Proposition 64 legalized recreational marijuana businesses, right? Well not at the moment. Currently, the only cannabis businesses “allowed” to operate in California are medical marijuana businesses. I remember reading an NPR story that claimed that there were more medical marijuana dispensaries than Starbucks in some neighborhoods in California but recreational use will prove that further growth is possible.
There are federal, state and local regulations of cannabis. At the state level, Proposition 64 set up a structure to regulate the cannabis industry and delegated responsibilities to state organizations that are going to release laws for the sale, distribution and consumption of recreational cannabis supposedly by January 1, 2018.
However, while the state has authorized sale and use for the future, it will still be up to your county whether or not you will be issued a permit to operate your business. For example, San Diego County currently authorizes permits for medical marijuana dispensaries, but there are requirements for its operation, such as being 1000 feet from a school.
If you pay attention to the news then you might be thinking, aren’t things going to get worse for cannabis? Jeff Sessions is cracking down, even on medical marijuana, right? At the moment there might be bigger fish to fry for the federal government. At the end of the day this may come down to tax revenue. However, there are twenty-seven states where medical marijuana is legal and seven that legalized recreational marijuana.
What Do I Need to Do to Start My Business?
Let’s be clear. You can only have a medical marijuana business at the moment until the state and county release new mandates regarding recreational cannabis.
First, you need to incorporate your business.
The purpose of forming an entity, not only gives you limited liability, but also serves the as the intention of the Compassionate Use Act, the Medical Marijuana Plan. According to California Health and Safety Code sections 11362.765(a), “nothing in this section shall authorize any individual or group to cultivate or distribute marijuana for profit.” Many have taken this to mean that medical marijuana dispensaries can only be incorporated as non-profit organizations.
Furthermore, California case precedent has come down suggesting that forming a non-profit organization is the best practice for medical marijuana dispensaries and entity collectives. In the Qualified Patients Association v. City of Anaheim (2010) 187 Cal.App.4th 734, 746 the the Court stated that, “[t]he [Medical Marijuana Program Act] bars individuals and any collective, cooperative, or other group from transforming medical marijuana projects authorized under the MMPA into for-profit enterprises.” Thus, anyone seeking to form a dispensary has several types of entities to choose from when forming the business.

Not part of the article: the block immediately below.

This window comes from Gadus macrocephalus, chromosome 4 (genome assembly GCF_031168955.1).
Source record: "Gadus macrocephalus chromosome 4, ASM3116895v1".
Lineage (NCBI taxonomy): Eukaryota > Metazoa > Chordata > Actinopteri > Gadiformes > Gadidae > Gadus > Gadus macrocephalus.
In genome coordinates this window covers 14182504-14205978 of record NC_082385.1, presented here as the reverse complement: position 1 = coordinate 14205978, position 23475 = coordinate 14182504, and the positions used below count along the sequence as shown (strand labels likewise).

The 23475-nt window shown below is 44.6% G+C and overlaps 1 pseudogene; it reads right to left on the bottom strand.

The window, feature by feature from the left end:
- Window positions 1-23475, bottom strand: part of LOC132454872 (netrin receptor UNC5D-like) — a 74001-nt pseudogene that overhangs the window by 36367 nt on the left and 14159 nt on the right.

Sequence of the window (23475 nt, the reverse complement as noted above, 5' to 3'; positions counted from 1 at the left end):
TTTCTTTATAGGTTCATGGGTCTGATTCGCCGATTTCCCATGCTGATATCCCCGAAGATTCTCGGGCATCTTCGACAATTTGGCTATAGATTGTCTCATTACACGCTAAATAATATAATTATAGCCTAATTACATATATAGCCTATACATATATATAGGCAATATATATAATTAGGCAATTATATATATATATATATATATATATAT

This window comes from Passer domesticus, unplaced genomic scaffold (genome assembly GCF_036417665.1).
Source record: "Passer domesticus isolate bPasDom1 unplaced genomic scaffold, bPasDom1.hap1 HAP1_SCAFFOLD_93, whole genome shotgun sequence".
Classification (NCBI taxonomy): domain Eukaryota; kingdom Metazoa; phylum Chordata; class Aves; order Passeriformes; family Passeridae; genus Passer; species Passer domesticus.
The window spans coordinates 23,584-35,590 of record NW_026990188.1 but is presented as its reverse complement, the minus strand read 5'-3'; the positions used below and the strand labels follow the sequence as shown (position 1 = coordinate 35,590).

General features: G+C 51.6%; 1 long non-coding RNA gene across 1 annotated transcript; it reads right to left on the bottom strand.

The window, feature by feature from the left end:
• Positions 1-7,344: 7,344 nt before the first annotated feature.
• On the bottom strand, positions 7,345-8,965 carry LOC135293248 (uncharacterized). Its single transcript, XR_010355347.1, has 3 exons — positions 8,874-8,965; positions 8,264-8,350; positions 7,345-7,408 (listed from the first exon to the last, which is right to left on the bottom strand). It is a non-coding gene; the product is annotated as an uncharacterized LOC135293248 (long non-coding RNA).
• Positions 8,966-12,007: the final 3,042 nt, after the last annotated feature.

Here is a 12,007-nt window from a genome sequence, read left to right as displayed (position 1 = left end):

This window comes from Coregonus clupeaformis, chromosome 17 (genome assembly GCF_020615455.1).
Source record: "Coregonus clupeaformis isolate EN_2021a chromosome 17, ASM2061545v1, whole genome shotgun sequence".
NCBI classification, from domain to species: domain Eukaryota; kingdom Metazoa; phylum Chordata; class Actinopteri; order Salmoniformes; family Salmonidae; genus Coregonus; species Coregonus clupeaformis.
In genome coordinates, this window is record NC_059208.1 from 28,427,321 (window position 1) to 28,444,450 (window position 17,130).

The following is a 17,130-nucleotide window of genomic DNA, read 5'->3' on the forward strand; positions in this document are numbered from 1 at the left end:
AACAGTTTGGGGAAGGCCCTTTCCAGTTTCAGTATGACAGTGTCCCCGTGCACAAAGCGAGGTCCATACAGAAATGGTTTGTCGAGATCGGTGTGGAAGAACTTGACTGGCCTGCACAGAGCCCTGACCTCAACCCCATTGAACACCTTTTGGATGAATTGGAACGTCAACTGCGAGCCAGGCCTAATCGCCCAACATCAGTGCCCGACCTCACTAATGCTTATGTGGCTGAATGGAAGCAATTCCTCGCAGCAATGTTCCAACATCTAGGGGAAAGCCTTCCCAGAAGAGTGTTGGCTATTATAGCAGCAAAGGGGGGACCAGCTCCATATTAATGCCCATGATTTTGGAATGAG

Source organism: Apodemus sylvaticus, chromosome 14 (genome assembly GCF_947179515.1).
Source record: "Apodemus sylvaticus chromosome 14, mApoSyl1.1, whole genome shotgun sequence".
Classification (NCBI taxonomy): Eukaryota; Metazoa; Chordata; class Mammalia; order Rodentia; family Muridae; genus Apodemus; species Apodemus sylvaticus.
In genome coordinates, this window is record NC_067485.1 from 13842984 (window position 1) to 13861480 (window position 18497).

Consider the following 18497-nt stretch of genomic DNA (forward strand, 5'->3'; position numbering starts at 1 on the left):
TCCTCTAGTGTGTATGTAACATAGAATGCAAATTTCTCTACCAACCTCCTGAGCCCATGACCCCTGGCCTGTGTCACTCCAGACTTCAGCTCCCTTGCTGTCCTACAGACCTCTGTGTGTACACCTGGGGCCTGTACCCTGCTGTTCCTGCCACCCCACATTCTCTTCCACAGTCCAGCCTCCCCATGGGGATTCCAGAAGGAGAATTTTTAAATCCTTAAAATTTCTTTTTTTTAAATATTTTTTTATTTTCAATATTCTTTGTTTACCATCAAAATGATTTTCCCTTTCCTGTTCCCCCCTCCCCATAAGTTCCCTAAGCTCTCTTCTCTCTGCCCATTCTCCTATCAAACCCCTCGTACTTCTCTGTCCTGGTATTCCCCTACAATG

- Mutual Benefit Corporation – The most common and most widely used entity for California dispensaries is the mutual benefit corporation, as defined under California Corporations Code Section 7110. Like a traditional corporation, the mutual benefit corporation has members, a board of directors, and officers like the President and Secretary. However, the mutual benefit corporation’s purpose is to provide a benefit to its members and not to make a profit. Therefore, nearly all California dispensaries require patients to join in their membership.
- Other Non-Profit Organizations – Some California dispensaries form as other types of non-profit organizations with purposes, such as: public good, education or religion. These types of non-profits can qualify for tax exempt status under Internal Revenue Code Section 501(c)(3), and tend to have more rigorous requirements than the mutual benefit corporation because if approved for 501(c)(3) status the organization will be tax exempt.
- Collectives – Very few dispensaries form as a cooperative corporation, as defined under California Corporations Code Section 12200.
Second, you need to get the required permits.
You must obtain permits and licenses from your state, county and local authorities. If you are not sure then contact us and we can help get you started. If you are a dispensary, you are going to need to find a space before your local authority will issue you a permit do to the zoning requirements.
Third, it is a good idea to have an attorney.
Today there are many changes in law regarding medical and recreation cannabis use and you, as a cannabis business owner, are expected to be up to date on all of legal changes. Ignorance of the law is not a defense in court. If you retain an attorney, then we can keep you up to date and to make sure that you stay on top of all of the new legal framework so you can focus on running your business. Contact us for a complimentary consultation.
Coastal Pacific Law attorneys are experienced in business planning, and can help with your incorporation, contracts, trademarks or other issues. To schedule a complimentary consultation, call (619)786-6563, or fill out a Contact Request Form.
Photo by Andy Schneider